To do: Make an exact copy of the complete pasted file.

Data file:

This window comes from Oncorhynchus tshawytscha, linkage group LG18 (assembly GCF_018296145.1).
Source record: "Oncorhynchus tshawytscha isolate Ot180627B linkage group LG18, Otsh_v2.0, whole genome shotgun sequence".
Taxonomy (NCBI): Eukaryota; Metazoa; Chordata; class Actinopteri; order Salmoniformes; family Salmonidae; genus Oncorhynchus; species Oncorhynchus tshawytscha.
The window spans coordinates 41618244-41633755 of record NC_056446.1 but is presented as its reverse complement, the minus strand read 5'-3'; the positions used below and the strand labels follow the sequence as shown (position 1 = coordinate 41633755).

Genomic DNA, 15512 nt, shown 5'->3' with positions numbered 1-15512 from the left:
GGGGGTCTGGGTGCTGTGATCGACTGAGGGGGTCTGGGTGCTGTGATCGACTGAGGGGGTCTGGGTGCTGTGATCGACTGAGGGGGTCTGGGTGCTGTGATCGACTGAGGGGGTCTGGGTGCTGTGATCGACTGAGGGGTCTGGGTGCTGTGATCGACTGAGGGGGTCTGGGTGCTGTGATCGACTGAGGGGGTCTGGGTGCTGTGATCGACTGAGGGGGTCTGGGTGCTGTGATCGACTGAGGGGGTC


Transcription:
This window comes from Oncorhynchus tshawytscha, linkage group LG18 (assembly GCF_018296145.1).
Source record: "Oncorhynchus tshawytscha isolate Ot180627B linkage group LG18, Otsh_v2.0, whole genome shotgun sequence".
Taxonomy (NCBI): Eukaryota; Metazoa; Chordata; class Actinopteri; order Salmoniformes; family Salmonidae; genus Oncorhynchus; species Oncorhynchus tshawytscha.
The window spans coordinates 41618244-41633755 of record NC_056446.1 but is presented as its reverse complement, the minus strand read 5'-3'; the positions used below and the strand labels follow the sequence as shown (position 1 = coordinate 41633755).

Genomic DNA, 15512 nt, shown 5'->3' with positions numbered 1-15512 from the left:
GGGGGTCTGGGTGCTGTGATCGACTGAGGGGGTCTGGGTGCTGTGATCGACTGAGGGGGTCTGGGTGCTGTGATCGACTGAGGGGGTCTGGGTGCTGTGATCGACTGAGGGGGTCTGGGTGCTGTGATCGACTGAGGGGTCTGGGTGCTGTGATCGACTGAGGGGGTCTGGGTGCTGTGATCGACTGAGGGGGTCTGGGTGCTGTGATCGACTGAGGGGGTCTGGGTGCTGTGATCGACTGAGGGGGTC